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Netflix’s ‘Bridgerton’ is this year’s horniest period drama: Review

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The appeal of historical romance stems from the genre’s hallmarks of sexual repression, codified social strata, and great gowns, beautiful gowns. They are an imagined remembrance of a time when people lived constricted by conduct and found true love in the tension between stiff-backed politeness and concealed desire. That tension is all well and good, but the best period romances also remind its viewers of something else: that old timey people were horny as hell. 

Bridgerton is the first show created from Netflix’s partnership with Shonda Rimes’ Shondaland, and it is outrageously, tumultuously horny. This is not the genteel horny of Downton Abbey, which downplayed the potency of its leading lady’s seemingly lethal vagina with nary a sex scene, nor is it the gross horny of The Tudors, which turned sex into something Henry VIII did to women before killing them. It is today horny, a Regency-era reminder that the only reason 19th century dudes didn’t send dick pics was a lack of handheld camera technology.

Based on Julia Quinn’s bestselling novels, Bridgerton is a multicultural period romance with modern sensibilities and all the fancy trimmings a historical drama fan could ask for. The balls, the dresses, the carriages, the tiaras — they’re all there. The series follows the wealthy Bridgerton family in their quest to garner advantageous matches in the cutthroat London season while their every move and potential scandal is chronicled by the mysterious newspaper columnist Lady Whistledown (voiced by Julie Andrews). 

The first half of the season focuses on the prospects of Daphne Bridgerton (Phoebe Dynevor), the eldest girl and only “out” debutante in the family. Her flirtations with the Duke of Hastings (Regé-Jean Page) and an Austrian Prince (Freddie Stroma) carry most of the straightforward romance in the season while her siblings and other side characters form the background chatter in what appears to be her story. However, a mid-season shift in priorities brings Daphne’s siblings and those alleged side characters into the forefront of the story, which makes the second half feel more like a four-episode ramp up to an expected second season than a natural continuation of the first.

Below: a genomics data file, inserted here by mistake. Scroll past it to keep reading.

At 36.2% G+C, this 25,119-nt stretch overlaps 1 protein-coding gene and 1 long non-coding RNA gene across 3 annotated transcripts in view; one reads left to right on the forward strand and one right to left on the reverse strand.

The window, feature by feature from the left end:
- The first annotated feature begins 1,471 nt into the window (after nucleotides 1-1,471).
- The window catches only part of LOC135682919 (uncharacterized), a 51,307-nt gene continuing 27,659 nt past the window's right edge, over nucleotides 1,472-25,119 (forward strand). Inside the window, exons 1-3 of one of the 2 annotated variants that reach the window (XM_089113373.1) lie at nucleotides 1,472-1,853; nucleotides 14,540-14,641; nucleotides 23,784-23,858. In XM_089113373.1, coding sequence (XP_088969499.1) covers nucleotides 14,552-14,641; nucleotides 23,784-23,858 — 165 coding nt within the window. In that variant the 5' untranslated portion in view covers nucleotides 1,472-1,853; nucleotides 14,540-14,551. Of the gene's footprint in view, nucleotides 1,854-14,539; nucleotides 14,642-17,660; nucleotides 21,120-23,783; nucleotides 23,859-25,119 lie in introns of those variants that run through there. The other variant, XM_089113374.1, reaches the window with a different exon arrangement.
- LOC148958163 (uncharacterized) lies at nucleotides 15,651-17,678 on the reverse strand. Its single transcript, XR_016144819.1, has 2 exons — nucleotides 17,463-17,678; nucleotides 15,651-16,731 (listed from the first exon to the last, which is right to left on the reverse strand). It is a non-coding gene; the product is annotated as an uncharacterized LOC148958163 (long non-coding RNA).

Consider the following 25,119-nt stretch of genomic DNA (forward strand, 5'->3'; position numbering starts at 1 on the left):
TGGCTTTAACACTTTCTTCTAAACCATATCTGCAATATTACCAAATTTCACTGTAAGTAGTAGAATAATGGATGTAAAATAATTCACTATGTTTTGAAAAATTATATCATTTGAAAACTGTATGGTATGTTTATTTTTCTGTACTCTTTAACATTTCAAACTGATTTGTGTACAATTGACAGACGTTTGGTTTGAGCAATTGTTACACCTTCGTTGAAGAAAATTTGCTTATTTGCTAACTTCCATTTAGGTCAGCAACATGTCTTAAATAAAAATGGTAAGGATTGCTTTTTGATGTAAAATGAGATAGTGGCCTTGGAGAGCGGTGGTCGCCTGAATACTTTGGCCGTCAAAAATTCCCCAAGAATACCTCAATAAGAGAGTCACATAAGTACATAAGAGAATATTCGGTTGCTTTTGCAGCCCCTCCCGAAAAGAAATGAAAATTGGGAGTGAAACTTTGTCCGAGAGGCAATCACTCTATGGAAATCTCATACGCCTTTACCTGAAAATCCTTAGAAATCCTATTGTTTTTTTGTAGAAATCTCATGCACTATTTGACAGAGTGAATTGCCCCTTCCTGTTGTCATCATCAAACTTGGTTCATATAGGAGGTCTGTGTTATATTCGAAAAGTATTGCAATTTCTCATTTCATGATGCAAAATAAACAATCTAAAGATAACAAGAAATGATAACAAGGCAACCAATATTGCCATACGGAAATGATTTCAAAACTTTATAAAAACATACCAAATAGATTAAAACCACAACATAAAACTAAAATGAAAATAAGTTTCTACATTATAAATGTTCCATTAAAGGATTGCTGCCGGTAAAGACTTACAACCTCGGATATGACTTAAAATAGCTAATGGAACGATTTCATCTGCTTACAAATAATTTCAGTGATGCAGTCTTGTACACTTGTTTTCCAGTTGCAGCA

Lots of shows have a twist that changes their plots mid-season, but Bridgerton‘s change is awkward because many of the characters the audience is meant to pay attention to in that second half are not all that compelling. Daphne’s brother Anthony (Jonathan Bailey) is annoying and selfish, which makes his affair with an opera singer (Sabrina Bartlett) anticlimactic. Her other brother Colin’s (Luke Newton) late-season romance falls flat, and the third brother Benedict (Luke Thompson) either wants to paint or is bisexual — the fact that it’s hard to tell speaks to how little his character matters in the end. 

“Bridgerton” also does away with the boring lack of representation of most period dramas by ignoring the idea that historical shows must hew to the assumed racial makeup of the imagined past. 

On the other hand, Daphne’s headstrong sister Eloise (Claudia Jessie) has a sweet, proto-feminist connection with Penelope Featherington (Nicole Coughlan), and if next season is about those two tearing up the town, the show must absolutely go on.  

Bridgerton also does away with the boring lack of representation of most period dramas by ignoring the idea that historical shows must hew to the assumed racial makeup of the imagined past. Bridgerton‘s Queen of England is a Black, gossip-obsessed doyenne, and her ladies include women of color; the Duke of Hastings is played by a Zimbabwean-British actor, and the various families of le bon ton are multiracial as well. There’s a hand waving, in-universe “reason” for the diversity, but the excellent casting suggests that the creators of Bridgerton were more interested in a “why not” approach to adding some color to Regency London than in justifying their choices with a particular reason why.

Some of Bridgerton‘s plot lines allude towards a purposeful message around sexism and power, but the show isn’t smart enough to pull those off. It delights too much in a good marriage and prefers squishing its social problems under the heel of some character or another’s bejeweled slippers to letting its morals linger. Lucky for Bridgerton, intense social analysis was never going to be a selling point of the show, and enjoying the dazzle of Regency fashion, string quartet covers of modern pop songs, and the occasional intense sex scene is easy enough. 

All in all, Bridgerton is fun, beautiful, and likely to be a hit for Netflix. Sit back and take in a wonderfully inclusive London season with a bunch of rich people in great costumes…and when those sex scenes happen, try to make sure your parents aren’t in the room with you. 

Bridgerton is now streaming on Netflix.

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